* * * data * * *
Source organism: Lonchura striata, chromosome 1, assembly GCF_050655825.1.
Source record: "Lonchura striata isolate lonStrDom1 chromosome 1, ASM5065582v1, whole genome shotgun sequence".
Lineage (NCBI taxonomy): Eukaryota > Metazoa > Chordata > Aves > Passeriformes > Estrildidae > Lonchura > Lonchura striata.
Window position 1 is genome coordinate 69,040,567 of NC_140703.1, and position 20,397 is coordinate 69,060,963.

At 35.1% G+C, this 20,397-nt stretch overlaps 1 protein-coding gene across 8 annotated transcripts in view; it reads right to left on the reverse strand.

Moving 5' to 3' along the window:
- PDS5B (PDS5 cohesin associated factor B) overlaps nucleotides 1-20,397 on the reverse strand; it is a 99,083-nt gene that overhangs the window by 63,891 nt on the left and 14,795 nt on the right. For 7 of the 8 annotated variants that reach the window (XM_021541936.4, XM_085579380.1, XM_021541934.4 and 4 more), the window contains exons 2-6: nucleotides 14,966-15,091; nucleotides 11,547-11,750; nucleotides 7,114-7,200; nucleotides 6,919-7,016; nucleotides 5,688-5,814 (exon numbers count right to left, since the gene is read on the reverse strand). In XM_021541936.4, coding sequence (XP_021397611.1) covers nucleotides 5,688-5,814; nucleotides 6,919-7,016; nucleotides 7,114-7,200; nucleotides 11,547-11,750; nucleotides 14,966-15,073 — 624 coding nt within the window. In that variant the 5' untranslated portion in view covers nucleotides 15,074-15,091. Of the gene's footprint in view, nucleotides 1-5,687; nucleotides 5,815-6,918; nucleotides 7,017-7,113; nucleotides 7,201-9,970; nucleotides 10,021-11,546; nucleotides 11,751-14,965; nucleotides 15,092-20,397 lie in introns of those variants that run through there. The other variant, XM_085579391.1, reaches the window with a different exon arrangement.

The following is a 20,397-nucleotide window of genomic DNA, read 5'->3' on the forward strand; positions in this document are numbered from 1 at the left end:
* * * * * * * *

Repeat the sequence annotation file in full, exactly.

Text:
Source organism: Lonchura striata, chromosome 1, assembly GCF_050655825.1.
Source record: "Lonchura striata isolate lonStrDom1 chromosome 1, ASM5065582v1, whole genome shotgun sequence".
Lineage (NCBI taxonomy): Eukaryota > Metazoa > Chordata > Aves > Passeriformes > Estrildidae > Lonchura > Lonchura striata.
Window position 1 is genome coordinate 69,040,567 of NC_140703.1, and position 20,397 is coordinate 69,060,963.

At 35.1% G+C, this 20,397-nt stretch overlaps 1 protein-coding gene across 8 annotated transcripts in view; it reads right to left on the reverse strand.

Moving 5' to 3' along the window:
- PDS5B (PDS5 cohesin associated factor B) overlaps nucleotides 1-20,397 on the reverse strand; it is a 99,083-nt gene that overhangs the window by 63,891 nt on the left and 14,795 nt on the right. For 7 of the 8 annotated variants that reach the window (XM_021541936.4, XM_085579380.1, XM_021541934.4 and 4 more), the window contains exons 2-6: nucleotides 14,966-15,091; nucleotides 11,547-11,750; nucleotides 7,114-7,200; nucleotides 6,919-7,016; nucleotides 5,688-5,814 (exon numbers count right to left, since the gene is read on the reverse strand). In XM_021541936.4, coding sequence (XP_021397611.1) covers nucleotides 5,688-5,814; nucleotides 6,919-7,016; nucleotides 7,114-7,200; nucleotides 11,547-11,750; nucleotides 14,966-15,073 — 624 coding nt within the window. In that variant the 5' untranslated portion in view covers nucleotides 15,074-15,091. Of the gene's footprint in view, nucleotides 1-5,687; nucleotides 5,815-6,918; nucleotides 7,017-7,113; nucleotides 7,201-9,970; nucleotides 10,021-11,546; nucleotides 11,751-14,965; nucleotides 15,092-20,397 lie in introns of those variants that run through there. The other variant, XM_085579391.1, reaches the window with a different exon arrangement.

The following is a 20,397-nucleotide window of genomic DNA, read 5'->3' on the forward strand; positions in this document are numbered from 1 at the left end: